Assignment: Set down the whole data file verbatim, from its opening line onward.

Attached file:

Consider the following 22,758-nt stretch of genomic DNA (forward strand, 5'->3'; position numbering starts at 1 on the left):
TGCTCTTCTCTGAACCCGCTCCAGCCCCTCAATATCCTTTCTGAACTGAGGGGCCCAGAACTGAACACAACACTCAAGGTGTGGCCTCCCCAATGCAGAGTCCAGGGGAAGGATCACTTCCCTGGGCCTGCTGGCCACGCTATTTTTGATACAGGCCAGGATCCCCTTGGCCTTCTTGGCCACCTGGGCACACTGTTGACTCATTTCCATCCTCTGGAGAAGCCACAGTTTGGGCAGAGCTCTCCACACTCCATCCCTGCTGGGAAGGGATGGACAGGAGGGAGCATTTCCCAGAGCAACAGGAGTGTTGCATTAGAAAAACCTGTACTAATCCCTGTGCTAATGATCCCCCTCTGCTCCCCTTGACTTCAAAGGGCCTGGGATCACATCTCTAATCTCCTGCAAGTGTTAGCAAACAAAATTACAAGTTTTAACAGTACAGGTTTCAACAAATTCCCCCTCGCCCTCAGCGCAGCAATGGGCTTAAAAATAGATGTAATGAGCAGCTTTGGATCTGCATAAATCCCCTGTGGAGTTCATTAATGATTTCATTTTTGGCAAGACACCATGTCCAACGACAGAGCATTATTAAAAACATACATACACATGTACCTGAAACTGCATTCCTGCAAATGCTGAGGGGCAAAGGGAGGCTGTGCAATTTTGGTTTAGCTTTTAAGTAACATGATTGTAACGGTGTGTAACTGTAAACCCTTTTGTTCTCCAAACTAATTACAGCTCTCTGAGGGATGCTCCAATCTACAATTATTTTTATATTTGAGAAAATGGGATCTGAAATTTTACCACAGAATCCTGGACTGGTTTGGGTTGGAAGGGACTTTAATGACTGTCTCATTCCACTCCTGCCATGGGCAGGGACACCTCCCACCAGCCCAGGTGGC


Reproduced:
Consider the following 22,758-nt stretch of genomic DNA (forward strand, 5'->3'; position numbering starts at 1 on the left):
TGCTCTTCTCTGAACCCGCTCCAGCCCCTCAATATCCTTTCTGAACTGAGGGGCCCAGAACTGAACACAACACTCAAGGTGTGGCCTCCCCAATGCAGAGTCCAGGGGAAGGATCACTTCCCTGGGCCTGCTGGCCACGCTATTTTTGATACAGGCCAGGATCCCCTTGGCCTTCTTGGCCACCTGGGCACACTGTTGACTCATTTCCATCCTCTGGAGAAGCCACAGTTTGGGCAGAGCTCTCCACACTCCATCCCTGCTGGGAAGGGATGGACAGGAGGGAGCATTTCCCAGAGCAACAGGAGTGTTGCATTAGAAAAACCTGTACTAATCCCTGTGCTAATGATCCCCCTCTGCTCCCCTTGACTTCAAAGGGCCTGGGATCACATCTCTAATCTCCTGCAAGTGTTAGCAAACAAAATTACAAGTTTTAACAGTACAGGTTTCAACAAATTCCCCCTCGCCCTCAGCGCAGCAATGGGCTTAAAAATAGATGTAATGAGCAGCTTTGGATCTGCATAAATCCCCTGTGGAGTTCATTAATGATTTCATTTTTGGCAAGACACCATGTCCAACGACAGAGCATTATTAAAAACATACATACACATGTACCTGAAACTGCATTCCTGCAAATGCTGAGGGGCAAAGGGAGGCTGTGCAATTTTGGTTTAGCTTTTAAGTAACATGATTGTAACGGTGTGTAACTGTAAACCCTTTTGTTCTCCAAACTAATTACAGCTCTCTGAGGGATGCTCCAATCTACAATTATTTTTATATTTGAGAAAATGGGATCTGAAATTTTACCACAGAATCCTGGACTGGTTTGGGTTGGAAGGGACTTTAATGACTGTCTCATTCCACTCCTGCCATGGGCAGGGACACCTCCCACCAGCCCAGGTGGC